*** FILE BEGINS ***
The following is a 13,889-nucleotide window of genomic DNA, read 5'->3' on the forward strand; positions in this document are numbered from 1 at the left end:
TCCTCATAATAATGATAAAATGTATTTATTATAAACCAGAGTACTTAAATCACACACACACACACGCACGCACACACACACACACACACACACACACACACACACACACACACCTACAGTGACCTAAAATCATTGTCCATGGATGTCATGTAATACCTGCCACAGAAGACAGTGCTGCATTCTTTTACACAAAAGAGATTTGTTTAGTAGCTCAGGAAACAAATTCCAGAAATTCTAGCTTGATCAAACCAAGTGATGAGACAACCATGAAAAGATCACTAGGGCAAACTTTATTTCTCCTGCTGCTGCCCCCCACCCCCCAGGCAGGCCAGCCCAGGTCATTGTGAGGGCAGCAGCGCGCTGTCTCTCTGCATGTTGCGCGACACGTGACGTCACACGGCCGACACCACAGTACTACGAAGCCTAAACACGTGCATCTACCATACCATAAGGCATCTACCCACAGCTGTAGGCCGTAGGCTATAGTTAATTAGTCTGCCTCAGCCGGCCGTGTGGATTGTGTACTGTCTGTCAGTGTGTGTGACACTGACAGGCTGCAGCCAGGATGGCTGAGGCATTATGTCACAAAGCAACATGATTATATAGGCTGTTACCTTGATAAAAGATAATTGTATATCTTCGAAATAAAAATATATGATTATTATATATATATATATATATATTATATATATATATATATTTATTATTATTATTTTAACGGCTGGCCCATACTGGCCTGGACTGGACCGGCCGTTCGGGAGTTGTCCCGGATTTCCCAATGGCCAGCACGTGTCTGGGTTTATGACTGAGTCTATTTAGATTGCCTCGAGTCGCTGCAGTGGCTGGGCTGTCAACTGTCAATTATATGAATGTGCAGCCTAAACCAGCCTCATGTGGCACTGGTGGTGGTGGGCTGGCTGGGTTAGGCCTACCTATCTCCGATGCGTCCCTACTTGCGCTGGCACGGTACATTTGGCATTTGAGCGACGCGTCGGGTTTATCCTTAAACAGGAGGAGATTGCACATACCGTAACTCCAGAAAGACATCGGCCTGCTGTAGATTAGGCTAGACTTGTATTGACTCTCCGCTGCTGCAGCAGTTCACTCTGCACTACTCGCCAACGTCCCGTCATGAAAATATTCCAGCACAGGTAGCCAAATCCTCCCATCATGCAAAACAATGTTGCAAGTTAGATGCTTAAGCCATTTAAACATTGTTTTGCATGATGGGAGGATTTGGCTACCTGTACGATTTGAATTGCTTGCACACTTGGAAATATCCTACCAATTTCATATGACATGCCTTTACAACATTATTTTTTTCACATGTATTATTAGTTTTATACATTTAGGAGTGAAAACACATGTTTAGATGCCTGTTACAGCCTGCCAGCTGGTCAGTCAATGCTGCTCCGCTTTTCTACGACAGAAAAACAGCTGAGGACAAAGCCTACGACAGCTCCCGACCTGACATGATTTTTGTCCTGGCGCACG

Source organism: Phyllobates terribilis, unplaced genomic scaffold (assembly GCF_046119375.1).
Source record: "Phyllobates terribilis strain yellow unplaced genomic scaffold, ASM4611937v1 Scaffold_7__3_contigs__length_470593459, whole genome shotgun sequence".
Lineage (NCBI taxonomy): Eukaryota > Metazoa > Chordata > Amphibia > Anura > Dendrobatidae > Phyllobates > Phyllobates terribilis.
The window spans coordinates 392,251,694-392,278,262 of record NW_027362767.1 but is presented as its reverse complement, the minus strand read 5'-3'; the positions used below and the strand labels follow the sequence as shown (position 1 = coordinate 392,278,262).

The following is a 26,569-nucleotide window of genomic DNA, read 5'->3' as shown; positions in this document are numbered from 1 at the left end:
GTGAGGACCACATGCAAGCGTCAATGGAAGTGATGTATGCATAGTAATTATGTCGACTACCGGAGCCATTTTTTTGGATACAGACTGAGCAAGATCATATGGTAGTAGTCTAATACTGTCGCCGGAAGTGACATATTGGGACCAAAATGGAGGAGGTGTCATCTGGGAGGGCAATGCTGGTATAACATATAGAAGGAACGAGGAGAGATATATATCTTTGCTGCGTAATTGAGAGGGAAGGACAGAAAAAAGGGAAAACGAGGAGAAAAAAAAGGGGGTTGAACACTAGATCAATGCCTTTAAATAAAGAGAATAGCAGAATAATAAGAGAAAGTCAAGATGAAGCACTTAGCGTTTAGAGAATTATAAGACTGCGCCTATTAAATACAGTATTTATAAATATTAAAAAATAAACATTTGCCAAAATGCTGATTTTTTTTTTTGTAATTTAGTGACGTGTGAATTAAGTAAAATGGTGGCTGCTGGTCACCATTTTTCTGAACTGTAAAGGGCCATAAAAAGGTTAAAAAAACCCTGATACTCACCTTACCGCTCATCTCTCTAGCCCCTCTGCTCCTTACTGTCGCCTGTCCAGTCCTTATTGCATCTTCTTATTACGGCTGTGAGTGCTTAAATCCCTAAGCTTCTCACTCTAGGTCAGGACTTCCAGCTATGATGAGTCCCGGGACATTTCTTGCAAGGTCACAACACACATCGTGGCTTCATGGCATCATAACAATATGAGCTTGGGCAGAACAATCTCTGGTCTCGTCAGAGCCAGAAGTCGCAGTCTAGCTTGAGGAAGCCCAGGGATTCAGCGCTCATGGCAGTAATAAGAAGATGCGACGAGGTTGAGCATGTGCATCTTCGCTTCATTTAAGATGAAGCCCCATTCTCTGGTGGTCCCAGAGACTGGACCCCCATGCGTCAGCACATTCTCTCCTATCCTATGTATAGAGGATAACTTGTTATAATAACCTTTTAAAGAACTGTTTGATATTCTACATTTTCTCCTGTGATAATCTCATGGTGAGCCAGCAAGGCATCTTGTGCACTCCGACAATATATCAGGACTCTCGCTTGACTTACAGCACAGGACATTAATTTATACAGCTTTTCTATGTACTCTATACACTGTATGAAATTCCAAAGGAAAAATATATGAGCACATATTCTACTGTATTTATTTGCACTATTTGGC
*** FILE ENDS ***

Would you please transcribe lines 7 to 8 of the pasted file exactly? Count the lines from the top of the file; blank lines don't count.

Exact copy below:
The following is a 26,569-nucleotide window of genomic DNA, read 5'->3' as shown; positions in this document are numbered from 1 at the left end:
GTGAGGACCACATGCAAGCGTCAATGGAAGTGATGTATGCATAGTAATTATGTCGACTACCGGAGCCATTTTTTTGGATACAGACTGAGCAAGATCATATGGTAGTAGTCTAATACTGTCGCCGGAAGTGACATATTGGGACCAAAATGGAGGAGGTGTCATCTGGGAGGGCAATGCTGGTATAACATATAGAAGGAACGAGGAGAGATATATATCTTTGCTGCGTAATTGAGAGGGAAGGACAGAAAAAAGGGAAAACGAGGAGAAAAAAAAGGGGGTTGAACACTAGATCAATGCCTTTAAATAAAGAGAATAGCAGAATAATAAGAGAAAGTCAAGATGAAGCACTTAGCGTTTAGAGAATTATAAGACTGCGCCTATTAAATACAGTATTTATAAATATTAAAAAATAAACATTTGCCAAAATGCTGATTTTTTTTTTTGTAATTTAGTGACGTGTGAATTAAGTAAAATGGTGGCTGCTGGTCACCATTTTTCTGAACTGTAAAGGGCCATAAAAAGGTTAAAAAAACCCTGATACTCACCTTACCGCTCATCTCTCTAGCCCCTCTGCTCCTTACTGTCGCCTGTCCAGTCCTTATTGCATCTTCTTATTACGGCTGTGAGTGCTTAAATCCCTAAGCTTCTCACTCTAGGTCAGGACTTCCAGCTATGATGAGTCCCGGGACATTTCTTGCAAGGTCACAACACACATCGTGGCTTCATGGCATCATAACAATATGAGCTTGGGCAGAACAATCTCTGGTCTCGTCAGAGCCAGAAGTCGCAGTCTAGCTTGAGGAAGCCCAGGGATTCAGCGCTCATGGCAGTAATAAGAAGATGCGACGAGGTTGAGCATGTGCATCTTCGCTTCATTTAAGATGAAGCCCCATTCTCTGGTGGTCCCAGAGACTGGACCCCCATGCGTCAGCACATTCTCTCCTATCCTATGTATAGAGGATAACTTGTTATAATAACCTTTTAAAGAACTGTTTGATATTCTACATTTTCTCCTGTGATAATCTCATGGTGAGCCAGCAAGGCATCTTGTGCACTCCGACAATATATCAGGACTCTCGCTTGACTTACAGCACAGGACATTAATTTATACAGCTTTTCTATGTACTCTATACACTGTATGAAATTCCAAAGGAAAAATATATGAGCACATATTCTACTGTATTTATTTGCACTATTTGGC